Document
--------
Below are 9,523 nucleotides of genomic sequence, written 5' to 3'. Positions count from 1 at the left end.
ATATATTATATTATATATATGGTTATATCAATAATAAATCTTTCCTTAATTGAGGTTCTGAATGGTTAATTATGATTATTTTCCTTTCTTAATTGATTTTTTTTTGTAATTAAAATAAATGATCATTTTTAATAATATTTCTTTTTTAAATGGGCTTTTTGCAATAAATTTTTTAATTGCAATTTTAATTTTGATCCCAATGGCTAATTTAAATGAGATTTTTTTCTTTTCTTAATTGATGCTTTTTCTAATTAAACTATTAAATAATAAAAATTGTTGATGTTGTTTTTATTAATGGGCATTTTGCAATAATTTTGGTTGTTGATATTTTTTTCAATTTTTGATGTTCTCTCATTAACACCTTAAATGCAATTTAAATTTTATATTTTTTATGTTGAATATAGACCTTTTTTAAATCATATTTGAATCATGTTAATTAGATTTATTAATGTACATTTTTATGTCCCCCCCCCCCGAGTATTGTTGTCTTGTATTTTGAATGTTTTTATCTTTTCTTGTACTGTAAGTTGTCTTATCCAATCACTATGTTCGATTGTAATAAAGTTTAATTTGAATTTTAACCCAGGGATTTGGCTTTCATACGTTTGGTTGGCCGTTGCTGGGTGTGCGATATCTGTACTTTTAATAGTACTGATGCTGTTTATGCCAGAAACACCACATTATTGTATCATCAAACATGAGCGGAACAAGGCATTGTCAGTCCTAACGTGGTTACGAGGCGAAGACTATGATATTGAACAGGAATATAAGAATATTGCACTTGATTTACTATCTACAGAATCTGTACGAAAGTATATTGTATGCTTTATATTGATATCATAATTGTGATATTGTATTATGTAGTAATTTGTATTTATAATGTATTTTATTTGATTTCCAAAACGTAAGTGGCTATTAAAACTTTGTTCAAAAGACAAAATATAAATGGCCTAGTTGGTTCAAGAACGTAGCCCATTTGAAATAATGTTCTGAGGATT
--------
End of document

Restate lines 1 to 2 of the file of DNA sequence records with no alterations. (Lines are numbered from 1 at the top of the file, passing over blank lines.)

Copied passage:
Below are 9,523 nucleotides of genomic sequence, written 5' to 3'. Positions count from 1 at the left end.
ATATATTATATTATATATATGGTTATATCAATAATAAATCTTTCCTTAATTGAGGTTCTGAATGGTTAATTATGATTATTTTCCTTTCTTAATTGATTTTTTTTTGTAATTAAAATAAATGATCATTTTTAATAATATTTCTTTTTTAAATGGGCTTTTTGCAATAAATTTTTTAATTGCAATTTTAATTTTGATCCCAATGGCTAATTTAAATGAGATTTTTTTCTTTTCTTAATTGATGCTTTTTCTAATTAAACTATTAAATAATAAAAATTGTTGATGTTGTTTTTATTAATGGGCATTTTGCAATAATTTTGGTTGTTGATATTTTTTTCAATTTTTGATGTTCTCTCATTAACACCTTAAATGCAATTTAAATTTTATATTTTTTATGTTGAATATAGACCTTTTTTAAATCATATTTGAATCATGTTAATTAGATTTATTAATGTACATTTTTATGTCCCCCCCCCCCGAGTATTGTTGTCTTGTATTTTGAATGTTTTTATCTTTTCTTGTACTGTAAGTTGTCTTATCCAATCACTATGTTCGATTGTAATAAAGTTTAATTTGAATTTTAACCCAGGGATTTGGCTTTCATACGTTTGGTTGGCCGTTGCTGGGTGTGCGATATCTGTACTTTTAATAGTACTGATGCTGTTTATGCCAGAAACACCACATTATTGTATCATCAAACATGAGCGGAACAAGGCATTGTCAGTCCTAACGTGGTTACGAGGCGAAGACTATGATATTGAACAGGAATATAAGAATATTGCACTTGATTTACTATCTACAGAATCTGTACGAAAGTATATTGTATGCTTTATATTGATATCATAATTGTGATATTGTATTATGTAGTAATTTGTATTTATAATGTATTTTATTTGATTTCCAAAACGTAAGTGGCTATTAAAACTTTGTTCAAAAGACAAAATATAAATGGCCTAGTTGGTTCAAGAACGTAGCCCATTTGAAATAATGTTCTGAGGATT